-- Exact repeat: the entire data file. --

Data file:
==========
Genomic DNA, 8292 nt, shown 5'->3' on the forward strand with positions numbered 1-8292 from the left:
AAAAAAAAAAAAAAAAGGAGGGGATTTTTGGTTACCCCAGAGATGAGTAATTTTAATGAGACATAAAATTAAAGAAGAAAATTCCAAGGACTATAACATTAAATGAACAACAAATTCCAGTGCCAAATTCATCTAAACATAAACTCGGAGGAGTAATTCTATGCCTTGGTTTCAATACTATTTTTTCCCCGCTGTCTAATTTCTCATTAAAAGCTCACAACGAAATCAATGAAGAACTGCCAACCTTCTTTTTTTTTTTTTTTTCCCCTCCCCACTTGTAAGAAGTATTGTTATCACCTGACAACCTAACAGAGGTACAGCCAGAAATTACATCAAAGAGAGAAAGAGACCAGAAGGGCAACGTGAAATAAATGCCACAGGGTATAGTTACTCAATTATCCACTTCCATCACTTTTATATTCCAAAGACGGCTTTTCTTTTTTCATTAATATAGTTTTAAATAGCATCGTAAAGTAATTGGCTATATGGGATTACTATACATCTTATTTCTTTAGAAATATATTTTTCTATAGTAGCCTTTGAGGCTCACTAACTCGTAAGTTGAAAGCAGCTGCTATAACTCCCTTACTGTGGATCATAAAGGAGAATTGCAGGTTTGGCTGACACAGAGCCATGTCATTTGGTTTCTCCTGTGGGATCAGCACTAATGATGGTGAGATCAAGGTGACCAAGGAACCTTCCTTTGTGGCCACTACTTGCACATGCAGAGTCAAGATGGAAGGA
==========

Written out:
Genomic DNA, 8292 nt, shown 5'->3' on the forward strand with positions numbered 1-8292 from the left:
AAAAAAAAAAAAAAAAGGAGGGGATTTTTGGTTACCCCAGAGATGAGTAATTTTAATGAGACATAAAATTAAAGAAGAAAATTCCAAGGACTATAACATTAAATGAACAACAAATTCCAGTGCCAAATTCATCTAAACATAAACTCGGAGGAGTAATTCTATGCCTTGGTTTCAATACTATTTTTTCCCCGCTGTCTAATTTCTCATTAAAAGCTCACAACGAAATCAATGAAGAACTGCCAACCTTCTTTTTTTTTTTTTTTTCCCCTCCCCACTTGTAAGAAGTATTGTTATCACCTGACAACCTAACAGAGGTACAGCCAGAAATTACATCAAAGAGAGAAAGAGACCAGAAGGGCAACGTGAAATAAATGCCACAGGGTATAGTTACTCAATTATCCACTTCCATCACTTTTATATTCCAAAGACGGCTTTTCTTTTTTCATTAATATAGTTTTAAATAGCATCGTAAAGTAATTGGCTATATGGGATTACTATACATCTTATTTCTTTAGAAATATATTTTTCTATAGTAGCCTTTGAGGCTCACTAACTCGTAAGTTGAAAGCAGCTGCTATAACTCCCTTACTGTGGATCATAAAGGAGAATTGCAGGTTTGGCTGACACAGAGCCATGTCATTTGGTTTCTCCTGTGGGATCAGCACTAATGATGGTGAGATCAAGGTGACCAAGGAACCTTCCTTTGTGGCCACTACTTGCACATGCAGAGTCAAGATGGAAGGA